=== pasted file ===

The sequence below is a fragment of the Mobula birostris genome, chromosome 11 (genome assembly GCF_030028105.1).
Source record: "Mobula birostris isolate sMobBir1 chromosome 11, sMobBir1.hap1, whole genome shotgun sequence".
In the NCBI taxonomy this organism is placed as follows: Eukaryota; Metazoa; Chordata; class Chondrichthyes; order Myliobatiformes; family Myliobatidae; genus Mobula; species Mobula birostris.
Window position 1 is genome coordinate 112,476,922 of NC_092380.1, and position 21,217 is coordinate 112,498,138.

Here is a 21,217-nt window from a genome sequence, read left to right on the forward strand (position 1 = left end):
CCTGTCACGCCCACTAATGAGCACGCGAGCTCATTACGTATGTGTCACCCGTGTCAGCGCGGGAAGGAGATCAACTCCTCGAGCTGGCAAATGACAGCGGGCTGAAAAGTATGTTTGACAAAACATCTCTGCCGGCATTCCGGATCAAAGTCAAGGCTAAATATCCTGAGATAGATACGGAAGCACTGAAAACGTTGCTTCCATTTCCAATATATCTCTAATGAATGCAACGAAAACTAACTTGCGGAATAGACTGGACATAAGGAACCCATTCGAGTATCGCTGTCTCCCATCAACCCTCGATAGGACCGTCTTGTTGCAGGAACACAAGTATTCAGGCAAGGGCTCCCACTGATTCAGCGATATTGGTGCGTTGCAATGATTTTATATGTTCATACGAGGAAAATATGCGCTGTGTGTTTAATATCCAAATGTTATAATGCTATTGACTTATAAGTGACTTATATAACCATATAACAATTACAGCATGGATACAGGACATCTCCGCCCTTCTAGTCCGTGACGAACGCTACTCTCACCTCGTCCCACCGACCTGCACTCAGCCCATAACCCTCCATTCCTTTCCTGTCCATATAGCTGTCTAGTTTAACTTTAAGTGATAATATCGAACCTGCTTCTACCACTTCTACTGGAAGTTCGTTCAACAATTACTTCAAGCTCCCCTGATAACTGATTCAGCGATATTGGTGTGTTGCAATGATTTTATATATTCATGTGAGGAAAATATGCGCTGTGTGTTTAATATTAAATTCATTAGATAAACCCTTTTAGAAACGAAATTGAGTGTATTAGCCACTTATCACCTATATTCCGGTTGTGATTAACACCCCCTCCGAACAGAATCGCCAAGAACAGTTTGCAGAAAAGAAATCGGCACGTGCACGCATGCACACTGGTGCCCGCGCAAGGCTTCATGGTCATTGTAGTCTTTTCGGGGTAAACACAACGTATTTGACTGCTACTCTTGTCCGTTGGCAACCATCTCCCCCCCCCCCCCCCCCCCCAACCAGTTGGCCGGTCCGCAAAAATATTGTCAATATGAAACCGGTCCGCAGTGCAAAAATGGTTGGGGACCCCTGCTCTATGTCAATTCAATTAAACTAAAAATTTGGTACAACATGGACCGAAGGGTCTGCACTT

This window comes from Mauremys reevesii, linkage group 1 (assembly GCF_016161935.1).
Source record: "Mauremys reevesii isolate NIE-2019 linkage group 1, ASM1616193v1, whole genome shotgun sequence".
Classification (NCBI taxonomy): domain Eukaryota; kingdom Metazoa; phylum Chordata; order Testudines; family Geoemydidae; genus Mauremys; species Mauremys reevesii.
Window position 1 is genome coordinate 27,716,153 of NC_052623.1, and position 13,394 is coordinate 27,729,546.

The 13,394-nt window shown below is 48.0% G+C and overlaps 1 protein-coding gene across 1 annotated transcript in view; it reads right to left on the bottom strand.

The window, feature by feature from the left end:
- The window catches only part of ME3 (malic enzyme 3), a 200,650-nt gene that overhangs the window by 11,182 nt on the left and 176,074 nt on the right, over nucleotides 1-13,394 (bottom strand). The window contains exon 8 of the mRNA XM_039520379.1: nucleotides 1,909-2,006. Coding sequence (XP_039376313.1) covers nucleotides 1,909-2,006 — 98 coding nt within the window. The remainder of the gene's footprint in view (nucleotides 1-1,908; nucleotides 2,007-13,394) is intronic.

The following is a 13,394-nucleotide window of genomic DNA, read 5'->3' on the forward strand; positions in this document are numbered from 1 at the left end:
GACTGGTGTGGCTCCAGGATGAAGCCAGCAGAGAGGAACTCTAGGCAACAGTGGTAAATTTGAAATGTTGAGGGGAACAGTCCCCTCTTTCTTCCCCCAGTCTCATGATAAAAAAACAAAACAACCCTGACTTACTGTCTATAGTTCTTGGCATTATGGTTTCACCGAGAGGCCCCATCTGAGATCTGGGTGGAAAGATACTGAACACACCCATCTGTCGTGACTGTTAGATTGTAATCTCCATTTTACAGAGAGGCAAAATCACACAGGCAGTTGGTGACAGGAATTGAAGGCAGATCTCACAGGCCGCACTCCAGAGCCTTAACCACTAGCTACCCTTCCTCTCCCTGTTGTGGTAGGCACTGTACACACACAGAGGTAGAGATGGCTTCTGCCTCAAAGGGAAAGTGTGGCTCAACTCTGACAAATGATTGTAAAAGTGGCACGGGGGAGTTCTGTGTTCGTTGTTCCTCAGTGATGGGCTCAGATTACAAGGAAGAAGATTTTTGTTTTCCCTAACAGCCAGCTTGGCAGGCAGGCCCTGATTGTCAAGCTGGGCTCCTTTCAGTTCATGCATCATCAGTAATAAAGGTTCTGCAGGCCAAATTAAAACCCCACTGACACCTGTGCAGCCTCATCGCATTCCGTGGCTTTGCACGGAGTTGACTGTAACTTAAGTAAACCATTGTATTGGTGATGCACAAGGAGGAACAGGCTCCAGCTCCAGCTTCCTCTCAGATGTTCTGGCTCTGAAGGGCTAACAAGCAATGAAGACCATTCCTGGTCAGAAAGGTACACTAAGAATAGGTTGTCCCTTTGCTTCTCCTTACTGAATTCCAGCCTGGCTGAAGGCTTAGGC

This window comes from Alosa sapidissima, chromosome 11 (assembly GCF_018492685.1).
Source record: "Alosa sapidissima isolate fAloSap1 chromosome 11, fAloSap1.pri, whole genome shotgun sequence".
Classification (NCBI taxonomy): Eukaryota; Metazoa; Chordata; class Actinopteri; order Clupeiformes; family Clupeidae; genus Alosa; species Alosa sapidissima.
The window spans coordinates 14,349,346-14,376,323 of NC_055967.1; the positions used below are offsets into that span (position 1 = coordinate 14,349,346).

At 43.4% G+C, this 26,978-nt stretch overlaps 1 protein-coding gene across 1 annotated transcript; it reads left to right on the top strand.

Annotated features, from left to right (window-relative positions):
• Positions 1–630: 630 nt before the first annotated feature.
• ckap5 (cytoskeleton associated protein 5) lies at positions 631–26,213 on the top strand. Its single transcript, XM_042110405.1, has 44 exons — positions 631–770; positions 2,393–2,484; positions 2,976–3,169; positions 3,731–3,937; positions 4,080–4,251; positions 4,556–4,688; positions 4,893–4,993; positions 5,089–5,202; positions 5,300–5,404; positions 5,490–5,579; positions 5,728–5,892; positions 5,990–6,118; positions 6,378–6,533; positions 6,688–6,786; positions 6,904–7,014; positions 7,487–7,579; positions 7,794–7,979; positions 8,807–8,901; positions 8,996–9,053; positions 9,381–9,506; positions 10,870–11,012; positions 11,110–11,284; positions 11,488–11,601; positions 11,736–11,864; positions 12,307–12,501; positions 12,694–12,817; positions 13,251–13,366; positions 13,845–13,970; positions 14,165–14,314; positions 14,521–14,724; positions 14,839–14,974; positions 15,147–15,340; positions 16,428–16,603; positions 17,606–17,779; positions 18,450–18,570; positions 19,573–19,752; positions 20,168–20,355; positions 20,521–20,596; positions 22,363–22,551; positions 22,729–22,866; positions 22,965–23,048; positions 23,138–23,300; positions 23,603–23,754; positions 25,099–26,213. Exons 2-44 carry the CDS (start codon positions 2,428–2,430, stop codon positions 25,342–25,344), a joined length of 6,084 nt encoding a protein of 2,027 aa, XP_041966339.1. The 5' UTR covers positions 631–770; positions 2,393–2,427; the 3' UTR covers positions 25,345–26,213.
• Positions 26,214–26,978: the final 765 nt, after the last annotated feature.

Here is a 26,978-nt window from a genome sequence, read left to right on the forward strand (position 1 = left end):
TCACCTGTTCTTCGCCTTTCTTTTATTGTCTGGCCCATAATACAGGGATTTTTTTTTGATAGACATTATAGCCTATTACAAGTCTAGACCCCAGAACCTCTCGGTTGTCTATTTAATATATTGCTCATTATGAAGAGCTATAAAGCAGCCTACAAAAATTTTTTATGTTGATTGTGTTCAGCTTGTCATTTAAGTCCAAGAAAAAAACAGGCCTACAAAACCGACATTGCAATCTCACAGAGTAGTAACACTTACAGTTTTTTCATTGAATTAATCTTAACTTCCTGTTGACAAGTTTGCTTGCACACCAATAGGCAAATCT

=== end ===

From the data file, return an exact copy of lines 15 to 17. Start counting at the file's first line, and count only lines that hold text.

GACTGGTGTGGCTCCAGGATGAAGCCAGCAGAGAGGAACTCTAGGCAACAGTGGTAAATTTGAAATGTTGAGGGGAACAGTCCCCTCTTTCTTCCCCCAGTCTCATGATAAAAAAACAAAACAACCCTGACTTACTGTCTATAGTTCTTGGCATTATGGTTTCACCGAGAGGCCCCATCTGAGATCTGGGTGGAAAGATACTGAACACACCCATCTGTCGTGACTGTTAGATTGTAATCTCCATTTTACAGAGAGGCAAAATCACACAGGCAGTTGGTGACAGGAATTGAAGGCAGATCTCACAGGCCGCACTCCAGAGCCTTAACCACTAGCTACCCTTCCTCTCCCTGTTGTGGTAGGCACTGTACACACACAGAGGTAGAGATGGCTTCTGCCTCAAAGGGAAAGTGTGGCTCAACTCTGACAAATGATTGTAAAAGTGGCACGGGGGAGTTCTGTGTTCGTTGTTCCTCAGTGATGGGCTCAGATTACAAGGAAGAAGATTTTTGTTTTCCCTAACAGCCAGCTTGGCAGGCAGGCCCTGATTGTCAAGCTGGGCTCCTTTCAGTTCATGCATCATCAGTAATAAAGGTTCTGCAGGCCAAATTAAAACCCCACTGACACCTGTGCAGCCTCATCGCATTCCGTGGCTTTGCACGGAGTTGACTGTAACTTAAGTAAACCATTGTATTGGTGATGCACAAGGAGGAACAGGCTCCAGCTCCAGCTTCCTCTCAGATGTTCTGGCTCTGAAGGGCTAACAAGCAATGAAGACCATTCCTGGTCAGAAAGGTACACTAAGAATAGGTTGTCCCTTTGCTTCTCCTTACTGAATTCCAGCCTGGCTGAAGGCTTAGGC

This window comes from Alosa sapidissima, chromosome 11 (assembly GCF_018492685.1).
Source record: "Alosa sapidissima isolate fAloSap1 chromosome 11, fAloSap1.pri, whole genome shotgun sequence".